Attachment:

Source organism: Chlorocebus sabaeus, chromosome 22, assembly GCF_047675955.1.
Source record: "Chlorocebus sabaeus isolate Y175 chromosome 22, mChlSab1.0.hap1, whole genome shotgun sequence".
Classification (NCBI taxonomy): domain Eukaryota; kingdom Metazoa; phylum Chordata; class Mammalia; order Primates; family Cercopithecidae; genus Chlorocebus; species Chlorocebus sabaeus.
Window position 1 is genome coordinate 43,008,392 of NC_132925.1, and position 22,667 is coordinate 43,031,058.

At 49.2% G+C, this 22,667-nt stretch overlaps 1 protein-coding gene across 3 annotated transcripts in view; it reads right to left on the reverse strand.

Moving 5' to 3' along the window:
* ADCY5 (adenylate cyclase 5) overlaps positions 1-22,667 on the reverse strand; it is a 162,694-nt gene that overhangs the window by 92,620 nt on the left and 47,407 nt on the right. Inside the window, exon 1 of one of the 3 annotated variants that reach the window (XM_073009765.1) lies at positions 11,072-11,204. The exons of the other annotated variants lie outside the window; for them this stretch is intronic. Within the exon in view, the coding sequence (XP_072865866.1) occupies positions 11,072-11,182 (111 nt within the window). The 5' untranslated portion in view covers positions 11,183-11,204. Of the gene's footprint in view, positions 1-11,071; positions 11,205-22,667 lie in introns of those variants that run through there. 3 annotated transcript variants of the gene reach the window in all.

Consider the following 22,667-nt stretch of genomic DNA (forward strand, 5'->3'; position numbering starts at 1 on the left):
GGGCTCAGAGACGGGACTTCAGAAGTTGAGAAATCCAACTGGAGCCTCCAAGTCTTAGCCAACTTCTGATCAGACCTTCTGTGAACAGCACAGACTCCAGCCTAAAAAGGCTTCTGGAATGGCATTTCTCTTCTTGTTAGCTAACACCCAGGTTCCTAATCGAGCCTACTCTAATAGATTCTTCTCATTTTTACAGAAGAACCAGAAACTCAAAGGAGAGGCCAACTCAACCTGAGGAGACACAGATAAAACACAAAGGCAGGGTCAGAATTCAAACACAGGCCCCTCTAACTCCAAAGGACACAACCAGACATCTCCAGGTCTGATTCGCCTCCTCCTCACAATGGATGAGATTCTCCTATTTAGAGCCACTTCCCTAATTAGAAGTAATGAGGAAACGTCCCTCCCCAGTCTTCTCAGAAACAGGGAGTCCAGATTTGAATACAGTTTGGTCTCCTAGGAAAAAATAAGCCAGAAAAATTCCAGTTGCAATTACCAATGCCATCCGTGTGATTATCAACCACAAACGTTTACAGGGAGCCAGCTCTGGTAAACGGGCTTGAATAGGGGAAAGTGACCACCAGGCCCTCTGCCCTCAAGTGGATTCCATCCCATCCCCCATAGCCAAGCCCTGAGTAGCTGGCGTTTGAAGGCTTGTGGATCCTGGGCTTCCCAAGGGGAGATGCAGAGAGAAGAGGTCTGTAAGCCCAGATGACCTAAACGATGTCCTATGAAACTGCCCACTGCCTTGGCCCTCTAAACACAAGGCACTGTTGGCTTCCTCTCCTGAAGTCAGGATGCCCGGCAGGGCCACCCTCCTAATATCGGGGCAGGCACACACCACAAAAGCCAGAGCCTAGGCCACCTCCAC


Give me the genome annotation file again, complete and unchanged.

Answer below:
Source organism: Chlorocebus sabaeus, chromosome 22, assembly GCF_047675955.1.
Source record: "Chlorocebus sabaeus isolate Y175 chromosome 22, mChlSab1.0.hap1, whole genome shotgun sequence".
Classification (NCBI taxonomy): domain Eukaryota; kingdom Metazoa; phylum Chordata; class Mammalia; order Primates; family Cercopithecidae; genus Chlorocebus; species Chlorocebus sabaeus.
Window position 1 is genome coordinate 43,008,392 of NC_132925.1, and position 22,667 is coordinate 43,031,058.

At 49.2% G+C, this 22,667-nt stretch overlaps 1 protein-coding gene across 3 annotated transcripts in view; it reads right to left on the reverse strand.

Moving 5' to 3' along the window:
* ADCY5 (adenylate cyclase 5) overlaps positions 1-22,667 on the reverse strand; it is a 162,694-nt gene that overhangs the window by 92,620 nt on the left and 47,407 nt on the right. Inside the window, exon 1 of one of the 3 annotated variants that reach the window (XM_073009765.1) lies at positions 11,072-11,204. The exons of the other annotated variants lie outside the window; for them this stretch is intronic. Within the exon in view, the coding sequence (XP_072865866.1) occupies positions 11,072-11,182 (111 nt within the window). The 5' untranslated portion in view covers positions 11,183-11,204. Of the gene's footprint in view, positions 1-11,071; positions 11,205-22,667 lie in introns of those variants that run through there. 3 annotated transcript variants of the gene reach the window in all.

Consider the following 22,667-nt stretch of genomic DNA (forward strand, 5'->3'; position numbering starts at 1 on the left):
GGGCTCAGAGACGGGACTTCAGAAGTTGAGAAATCCAACTGGAGCCTCCAAGTCTTAGCCAACTTCTGATCAGACCTTCTGTGAACAGCACAGACTCCAGCCTAAAAAGGCTTCTGGAATGGCATTTCTCTTCTTGTTAGCTAACACCCAGGTTCCTAATCGAGCCTACTCTAATAGATTCTTCTCATTTTTACAGAAGAACCAGAAACTCAAAGGAGAGGCCAACTCAACCTGAGGAGACACAGATAAAACACAAAGGCAGGGTCAGAATTCAAACACAGGCCCCTCTAACTCCAAAGGACACAACCAGACATCTCCAGGTCTGATTCGCCTCCTCCTCACAATGGATGAGATTCTCCTATTTAGAGCCACTTCCCTAATTAGAAGTAATGAGGAAACGTCCCTCCCCAGTCTTCTCAGAAACAGGGAGTCCAGATTTGAATACAGTTTGGTCTCCTAGGAAAAAATAAGCCAGAAAAATTCCAGTTGCAATTACCAATGCCATCCGTGTGATTATCAACCACAAACGTTTACAGGGAGCCAGCTCTGGTAAACGGGCTTGAATAGGGGAAAGTGACCACCAGGCCCTCTGCCCTCAAGTGGATTCCATCCCATCCCCCATAGCCAAGCCCTGAGTAGCTGGCGTTTGAAGGCTTGTGGATCCTGGGCTTCCCAAGGGGAGATGCAGAGAGAAGAGGTCTGTAAGCCCAGATGACCTAAACGATGTCCTATGAAACTGCCCACTGCCTTGGCCCTCTAAACACAAGGCACTGTTGGCTTCCTCTCCTGAAGTCAGGATGCCCGGCAGGGCCACCCTCCTAATATCGGGGCAGGCACACACCACAAAAGCCAGAGCCTAGGCCACCTCCAC